That is what The Sentencing Project, an advocacy group for prison alternatives, calculates based on recent trends. The number of prisoners in the U.S. has dropped by six percent since its peak in 2009.
The overall impact of sentencing reforms on the U.S. prison population has been quite modest, says The Sentencing Project, an advocacy group for prison alternatives. With 1.5 million people in prison in 2016, the prison population remains larger than the total population of 11 states. Although the number of prisoners has declined in recent years, if states and the federal government maintain their recent pace of decarceration, it will take 75 years—until 2093—to cut the U.S. prison population by 50 percent, says a new policy brief from the organization. It says that “expediting the end of mass incarceration will require accelerating the end of the drug war and scaling back sentences for serious crimes.”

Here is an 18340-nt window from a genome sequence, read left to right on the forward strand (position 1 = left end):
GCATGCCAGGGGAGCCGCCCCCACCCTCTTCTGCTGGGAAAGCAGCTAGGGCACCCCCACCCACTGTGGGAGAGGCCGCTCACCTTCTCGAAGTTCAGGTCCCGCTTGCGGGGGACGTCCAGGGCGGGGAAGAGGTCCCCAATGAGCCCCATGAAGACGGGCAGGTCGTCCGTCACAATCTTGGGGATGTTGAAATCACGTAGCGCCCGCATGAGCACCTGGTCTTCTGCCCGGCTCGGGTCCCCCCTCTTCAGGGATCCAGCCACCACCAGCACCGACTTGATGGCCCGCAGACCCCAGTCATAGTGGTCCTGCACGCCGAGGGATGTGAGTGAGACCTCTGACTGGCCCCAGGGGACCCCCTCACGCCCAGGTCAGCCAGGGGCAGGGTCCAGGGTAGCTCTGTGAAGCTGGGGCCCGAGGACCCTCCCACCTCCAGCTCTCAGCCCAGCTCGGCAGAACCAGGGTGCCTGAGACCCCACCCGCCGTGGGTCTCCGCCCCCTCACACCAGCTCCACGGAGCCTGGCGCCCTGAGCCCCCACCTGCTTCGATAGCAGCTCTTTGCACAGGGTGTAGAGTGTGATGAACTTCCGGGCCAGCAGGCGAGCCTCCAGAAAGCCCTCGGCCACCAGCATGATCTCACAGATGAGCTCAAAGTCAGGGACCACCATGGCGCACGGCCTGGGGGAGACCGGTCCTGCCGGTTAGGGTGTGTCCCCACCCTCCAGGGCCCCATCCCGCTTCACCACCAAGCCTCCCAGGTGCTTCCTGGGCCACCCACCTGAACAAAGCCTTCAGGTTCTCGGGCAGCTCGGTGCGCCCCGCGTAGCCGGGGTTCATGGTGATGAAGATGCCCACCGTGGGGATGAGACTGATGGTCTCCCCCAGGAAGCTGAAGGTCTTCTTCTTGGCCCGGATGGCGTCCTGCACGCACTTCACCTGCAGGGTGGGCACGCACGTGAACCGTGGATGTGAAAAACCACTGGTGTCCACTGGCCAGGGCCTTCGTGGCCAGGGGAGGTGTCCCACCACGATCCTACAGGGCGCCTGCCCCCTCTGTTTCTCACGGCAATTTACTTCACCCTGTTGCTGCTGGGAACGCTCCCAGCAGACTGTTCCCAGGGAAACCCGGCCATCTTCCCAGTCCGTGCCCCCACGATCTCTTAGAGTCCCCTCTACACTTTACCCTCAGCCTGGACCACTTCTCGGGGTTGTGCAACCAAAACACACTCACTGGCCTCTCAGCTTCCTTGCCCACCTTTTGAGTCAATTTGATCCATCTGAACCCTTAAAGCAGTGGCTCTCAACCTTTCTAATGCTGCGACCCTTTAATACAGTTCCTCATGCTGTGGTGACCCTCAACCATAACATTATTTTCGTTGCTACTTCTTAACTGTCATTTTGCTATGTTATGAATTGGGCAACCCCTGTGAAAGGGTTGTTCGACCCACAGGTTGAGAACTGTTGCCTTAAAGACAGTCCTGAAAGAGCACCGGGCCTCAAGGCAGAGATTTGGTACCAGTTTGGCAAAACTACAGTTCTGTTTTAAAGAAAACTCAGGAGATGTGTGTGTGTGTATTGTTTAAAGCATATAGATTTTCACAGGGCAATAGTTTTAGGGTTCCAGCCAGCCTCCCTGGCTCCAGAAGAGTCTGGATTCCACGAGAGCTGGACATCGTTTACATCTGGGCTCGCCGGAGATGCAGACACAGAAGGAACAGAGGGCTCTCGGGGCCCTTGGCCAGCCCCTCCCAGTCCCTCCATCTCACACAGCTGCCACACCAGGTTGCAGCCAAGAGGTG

The U.S. prison population grew by more than 600 percent between 1973 and 2009, from 200,000 to 1.6 million. Tough-on-crime policies expanded the number of imprisoned people even while reported crime rates fell to 40 percent below their levels in the 1990s. After reforms in recent years, by the end of 2016, the number of people held in U.S. prisons had declined by 6 percent since a 2009 peak. Half of the state prison population is serving time for a violent crime, including assault and robbery, and one out of every seven people in prison is serving a life sentence. While public protection is a key element of sentencing in these cases, The Sentencing Project says, harsher sentencing policies are resulting in longer prison terms for violent crimes than in the past. Many individuals are still incarcerated long after they have “aged out” of crime and no longer pose a significant public safety risk, says the group.